Wednesday, July 16, 2014

Show 66 - Biographical Mysteries


The New York Times ran a fascinating story about Elvie Thomas where the author uncovered a lot of new biographical details and interviewed folks that knew her decades after she’d made blues records in 1930 or 1931. Elvie Thomas was found to be a Texan who’d left the blues for the church and who lived until the 1970s. Her life been considered a mystery though her recordings with Geeshie Wiley have been greatly loved. In a way it’s extraordinary that we know anything about folks that happened to make a handful of records 80 years ago. But the blues inspires such devotion that there’s been huge efforts from researchers to learn everything we can about these musicians. So in this show I’m going to present a few of the biographical mysteries of the blues. We’ll start with that classic from Geeshie Wiley and Elvie Thomas, Last Kind Words Blues:
The last kind words I heard my daddy say
Lord, the last kind words I heard my daddy say

If I die, if I die in the German war
I want you to send my body, send it to my mother-in-law

If I get killed, if I get killed, please don't bury my soul
I cry just leave me out, let the buzzards eat me whole

When you see me coming look across the rich man's field
If I don't bring you flour, I'll bring you bolted meal

I went to the depot, I looked up at the sun
Cried, some train don't come, Lord, be some walking done

My mama told me, just before she died
Lord, say to your daughter, don't you be so wild

The Mississippi river, you know it's deep and wide
I can stand right here, see my baby from the other side

What you do to me baby it never gets outta me
I may not see you after I cross the deep blue sea

Kid Bailey remains a mystery. Some assume that the name is a pure pseudonym. One theory if that Bailey is the same person as Willie Brown, the associate of Charley Patton, Son House, and Robert Johnson. Only a few of his records survive, recorded in 1929 at a famous session at Memphis’ Peabody Hotel. Mississippi Bottom Blues may tell something of his story.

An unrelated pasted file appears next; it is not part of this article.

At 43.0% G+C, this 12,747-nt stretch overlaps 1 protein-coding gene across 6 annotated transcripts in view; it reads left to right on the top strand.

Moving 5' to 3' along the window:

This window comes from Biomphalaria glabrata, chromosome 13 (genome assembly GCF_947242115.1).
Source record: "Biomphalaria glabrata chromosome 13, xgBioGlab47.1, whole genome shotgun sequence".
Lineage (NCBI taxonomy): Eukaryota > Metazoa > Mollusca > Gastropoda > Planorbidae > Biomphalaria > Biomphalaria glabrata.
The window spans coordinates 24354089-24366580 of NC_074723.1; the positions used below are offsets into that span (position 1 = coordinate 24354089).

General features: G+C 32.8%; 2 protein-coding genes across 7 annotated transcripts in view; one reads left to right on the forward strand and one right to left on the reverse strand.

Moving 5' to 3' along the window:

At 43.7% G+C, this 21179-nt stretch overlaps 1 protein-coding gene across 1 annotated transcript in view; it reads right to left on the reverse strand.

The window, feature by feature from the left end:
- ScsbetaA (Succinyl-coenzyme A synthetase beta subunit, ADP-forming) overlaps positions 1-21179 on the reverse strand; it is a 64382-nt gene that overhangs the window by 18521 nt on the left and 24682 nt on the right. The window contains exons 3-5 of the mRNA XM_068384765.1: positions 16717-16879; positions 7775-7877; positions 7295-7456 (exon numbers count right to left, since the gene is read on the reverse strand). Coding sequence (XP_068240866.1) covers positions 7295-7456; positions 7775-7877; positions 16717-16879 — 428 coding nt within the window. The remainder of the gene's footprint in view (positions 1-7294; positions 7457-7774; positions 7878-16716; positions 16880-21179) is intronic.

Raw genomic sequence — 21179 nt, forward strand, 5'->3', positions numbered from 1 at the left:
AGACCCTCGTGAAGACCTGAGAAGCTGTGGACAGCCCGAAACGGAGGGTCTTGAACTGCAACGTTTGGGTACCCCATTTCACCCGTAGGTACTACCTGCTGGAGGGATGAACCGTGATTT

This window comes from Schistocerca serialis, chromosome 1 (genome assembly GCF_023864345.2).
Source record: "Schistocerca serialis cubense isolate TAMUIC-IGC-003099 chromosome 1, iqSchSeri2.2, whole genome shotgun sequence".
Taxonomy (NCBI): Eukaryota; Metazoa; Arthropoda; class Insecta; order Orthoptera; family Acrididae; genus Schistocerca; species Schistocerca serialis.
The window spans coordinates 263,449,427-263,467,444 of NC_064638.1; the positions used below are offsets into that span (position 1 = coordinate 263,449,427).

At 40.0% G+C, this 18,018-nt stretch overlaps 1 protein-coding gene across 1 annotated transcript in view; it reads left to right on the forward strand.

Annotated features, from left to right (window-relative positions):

Way down in Mississippi where I was bred and born
I believe that will forever be my native home

My poor mother’s old and her hair is turning gray
And my poor mother’s old now and her hair is turning gray
I know it would break her heart if she found out I was barrelhousing this way

I’m going where the water drinks like wine
I’m going where the water drinks like wine
Where I can be drunk and staggering all the time

And it ain’t but the one thing now, Lord, it worries my mind
And it ain’t but the one thing now, Lord, it worries my mind
That’s a house full of women, Lord, Lord, ain’t none of them mine

My baby passed me and she never said a word
And my baby passed me and she never said a word
Nothing I had did, but it was something she had heard

Was Willie Brown also known as Kid Bailey. Experts disagree. My thought… probably not. Future Blues is Brown's most famous song:
Can't tell my future and I can't tell my past
Lord, it seems like every minute sure gonna be my last

The minutes seem like hours and hours seem like days
The minutes seem like hours and hours seem like days
And it seems like my woman oughta stop her lowdown ways

The woman I love now she's five feet from the ground
I said, the woman I love now, Lord, is five feet from the ground
And she's tailor made and ain't no hand me down

Lord, and I got a woman now, Lordy, she's lightning when she
Lightnin when she…
I say, I got a woman
Lord, and she's lightnin when she smiles
Five feet and four inches and she's damn good looking size

Well, I know you see that picture, now, Lord, up on your mother's, up on your mother's, mama's shelf
I know you see that picture now, up on your mother's shelf
Well, you know about that, I'm getting tired of sleeping by myself

And it's T for Texas, now, it's T for Tennessee
And it's T for Texas, now, it's T for Tennessee
Lord, bless that woman, that put that thing on me